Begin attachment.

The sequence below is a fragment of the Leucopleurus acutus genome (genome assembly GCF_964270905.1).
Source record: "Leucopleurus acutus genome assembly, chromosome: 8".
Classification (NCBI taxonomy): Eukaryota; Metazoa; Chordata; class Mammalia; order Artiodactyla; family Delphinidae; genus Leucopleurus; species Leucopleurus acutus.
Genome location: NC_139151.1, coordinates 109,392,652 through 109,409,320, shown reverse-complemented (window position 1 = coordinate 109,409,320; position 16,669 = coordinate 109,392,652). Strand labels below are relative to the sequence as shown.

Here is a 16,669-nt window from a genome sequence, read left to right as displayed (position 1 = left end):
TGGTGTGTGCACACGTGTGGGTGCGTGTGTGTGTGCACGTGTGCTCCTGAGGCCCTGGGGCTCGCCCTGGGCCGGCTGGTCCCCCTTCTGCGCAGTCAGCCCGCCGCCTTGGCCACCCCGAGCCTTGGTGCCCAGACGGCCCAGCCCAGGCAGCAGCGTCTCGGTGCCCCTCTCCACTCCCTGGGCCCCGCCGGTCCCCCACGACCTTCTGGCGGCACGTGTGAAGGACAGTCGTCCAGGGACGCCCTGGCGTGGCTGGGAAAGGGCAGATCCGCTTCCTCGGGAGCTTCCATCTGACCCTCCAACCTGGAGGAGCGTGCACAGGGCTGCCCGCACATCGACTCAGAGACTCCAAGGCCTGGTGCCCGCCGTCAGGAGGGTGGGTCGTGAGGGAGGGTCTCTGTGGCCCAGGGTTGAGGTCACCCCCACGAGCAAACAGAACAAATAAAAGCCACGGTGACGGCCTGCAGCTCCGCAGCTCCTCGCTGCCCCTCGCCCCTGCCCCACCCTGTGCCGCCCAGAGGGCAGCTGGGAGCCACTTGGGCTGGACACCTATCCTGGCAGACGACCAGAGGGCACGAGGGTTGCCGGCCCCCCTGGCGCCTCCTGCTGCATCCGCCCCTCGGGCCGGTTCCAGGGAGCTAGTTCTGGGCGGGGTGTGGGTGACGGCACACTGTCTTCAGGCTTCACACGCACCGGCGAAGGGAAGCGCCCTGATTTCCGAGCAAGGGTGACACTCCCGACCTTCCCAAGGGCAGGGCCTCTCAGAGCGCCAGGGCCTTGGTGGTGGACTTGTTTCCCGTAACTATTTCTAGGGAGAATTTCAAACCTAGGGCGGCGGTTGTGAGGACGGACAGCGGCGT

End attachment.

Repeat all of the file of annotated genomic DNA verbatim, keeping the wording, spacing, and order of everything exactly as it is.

The sequence below is a fragment of the Leucopleurus acutus genome (genome assembly GCF_964270905.1).
Source record: "Leucopleurus acutus genome assembly, chromosome: 8".
Classification (NCBI taxonomy): Eukaryota; Metazoa; Chordata; class Mammalia; order Artiodactyla; family Delphinidae; genus Leucopleurus; species Leucopleurus acutus.
Genome location: NC_139151.1, coordinates 109,392,652 through 109,409,320, shown reverse-complemented (window position 1 = coordinate 109,409,320; position 16,669 = coordinate 109,392,652). Strand labels below are relative to the sequence as shown.

Here is a 16,669-nt window from a genome sequence, read left to right as displayed (position 1 = left end):
TGGTGTGTGCACACGTGTGGGTGCGTGTGTGTGTGCACGTGTGCTCCTGAGGCCCTGGGGCTCGCCCTGGGCCGGCTGGTCCCCCTTCTGCGCAGTCAGCCCGCCGCCTTGGCCACCCCGAGCCTTGGTGCCCAGACGGCCCAGCCCAGGCAGCAGCGTCTCGGTGCCCCTCTCCACTCCCTGGGCCCCGCCGGTCCCCCACGACCTTCTGGCGGCACGTGTGAAGGACAGTCGTCCAGGGACGCCCTGGCGTGGCTGGGAAAGGGCAGATCCGCTTCCTCGGGAGCTTCCATCTGACCCTCCAACCTGGAGGAGCGTGCACAGGGCTGCCCGCACATCGACTCAGAGACTCCAAGGCCTGGTGCCCGCCGTCAGGAGGGTGGGTCGTGAGGGAGGGTCTCTGTGGCCCAGGGTTGAGGTCACCCCCACGAGCAAACAGAACAAATAAAAGCCACGGTGACGGCCTGCAGCTCCGCAGCTCCTCGCTGCCCCTCGCCCCTGCCCCACCCTGTGCCGCCCAGAGGGCAGCTGGGAGCCACTTGGGCTGGACACCTATCCTGGCAGACGACCAGAGGGCACGAGGGTTGCCGGCCCCCCTGGCGCCTCCTGCTGCATCCGCCCCTCGGGCCGGTTCCAGGGAGCTAGTTCTGGGCGGGGTGTGGGTGACGGCACACTGTCTTCAGGCTTCACACGCACCGGCGAAGGGAAGCGCCCTGATTTCCGAGCAAGGGTGACACTCCCGACCTTCCCAAGGGCAGGGCCTCTCAGAGCGCCAGGGCCTTGGTGGTGGACTTGTTTCCCGTAACTATTTCTAGGGAGAATTTCAAACCTAGGGCGGCGGTTGTGAGGACGGACAGCGGCGT